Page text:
Branstad leads RFS protest
The biofuels industries are an important part of America’s strategy to have diverse sources of energy. Making our nation less reliant on foreign energy producers is a significant benefit of this approach.
The Hawkeye State’s biofuels producers have become a key part of the nation’s long-term goal to be largely self-sufficient with respect to energy generation. These enterprises have also become a major contributor to Iowa’s economy.
Consequently, the recent proposal by the federal Environmental Protection Agency to reduce renewable fuel volume obligations by adjusting the levels required in the Renewable Fuel Standard is a threat to the nation’s future and quite immediately to Iowa’s prosperity.
Gov. Terry Branstad, Lt. Gov. Kim Reynolds and Iowa Secretary of Agriculture Bill Northey have partnered with Sens. Charles Grassley and Tom Harkin and U.S. Reps. Tom Latham, Steve King, Dave Loebsack and Bruce Braley to protest this potential change.
These officials have all signed a letter to President Barack Obama, U.S. Secretary of Agriculture Tom Vilsack and EPA Administrator Gina McCarthy calling for a hearing in Iowa regarding this ill-considered proposal. Their letter reads in part:
“As elected officials from a leading agricultural and biofuels state, we write to express our strong opposition to the Environmental Protection Agency’s (EPA) proposal to reduce renewable fuel volume obligations and weaken the Renewable Fuel Standard (RFS), and we request further opportunities for citizens from rural America to inform your decisions. Biofuels have diversified America’s energy portfolio, strengthened our national security by reducing reliance on foreign oil, reduced transportation fuel emissions, given consumers lower cost options, and energized rural America by increasing family farm incomes and creating high-skilled, rewarding careers.”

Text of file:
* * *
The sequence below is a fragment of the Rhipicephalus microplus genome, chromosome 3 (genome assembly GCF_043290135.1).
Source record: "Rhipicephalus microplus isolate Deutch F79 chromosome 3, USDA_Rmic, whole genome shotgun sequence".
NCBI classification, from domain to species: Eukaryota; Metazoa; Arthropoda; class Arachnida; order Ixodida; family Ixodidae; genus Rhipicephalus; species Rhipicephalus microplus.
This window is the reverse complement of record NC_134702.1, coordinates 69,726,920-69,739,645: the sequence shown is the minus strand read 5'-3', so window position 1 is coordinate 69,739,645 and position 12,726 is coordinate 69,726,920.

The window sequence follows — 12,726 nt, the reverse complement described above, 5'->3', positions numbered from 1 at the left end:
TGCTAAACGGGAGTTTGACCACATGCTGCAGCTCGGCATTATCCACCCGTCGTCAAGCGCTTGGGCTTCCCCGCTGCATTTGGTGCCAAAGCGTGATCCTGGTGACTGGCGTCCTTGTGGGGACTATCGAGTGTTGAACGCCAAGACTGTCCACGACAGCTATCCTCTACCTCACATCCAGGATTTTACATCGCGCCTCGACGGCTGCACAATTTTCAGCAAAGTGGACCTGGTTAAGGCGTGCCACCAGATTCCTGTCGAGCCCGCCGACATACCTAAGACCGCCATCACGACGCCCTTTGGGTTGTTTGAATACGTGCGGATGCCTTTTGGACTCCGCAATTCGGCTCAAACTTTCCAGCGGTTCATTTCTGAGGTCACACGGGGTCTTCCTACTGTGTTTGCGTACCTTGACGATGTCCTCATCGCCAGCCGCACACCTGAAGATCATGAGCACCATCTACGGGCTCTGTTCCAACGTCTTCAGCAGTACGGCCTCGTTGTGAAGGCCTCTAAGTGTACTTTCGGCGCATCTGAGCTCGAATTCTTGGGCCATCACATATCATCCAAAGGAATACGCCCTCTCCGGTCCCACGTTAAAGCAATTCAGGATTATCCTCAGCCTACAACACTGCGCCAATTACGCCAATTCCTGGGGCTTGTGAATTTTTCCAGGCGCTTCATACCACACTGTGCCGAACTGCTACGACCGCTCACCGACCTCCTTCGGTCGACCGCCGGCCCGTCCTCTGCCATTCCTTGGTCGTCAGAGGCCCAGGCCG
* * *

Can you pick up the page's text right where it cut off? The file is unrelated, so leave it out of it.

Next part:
The Messenger applauds this impressive display of bipartisan cooperation regarding an issue that should be of concern not only to all Iowans but to all Americans. The changes the EPA is advocating would be a mistake. Keeping the nation’s energy-generation capabilities multifaceted is an approach that deserves the widest possible support.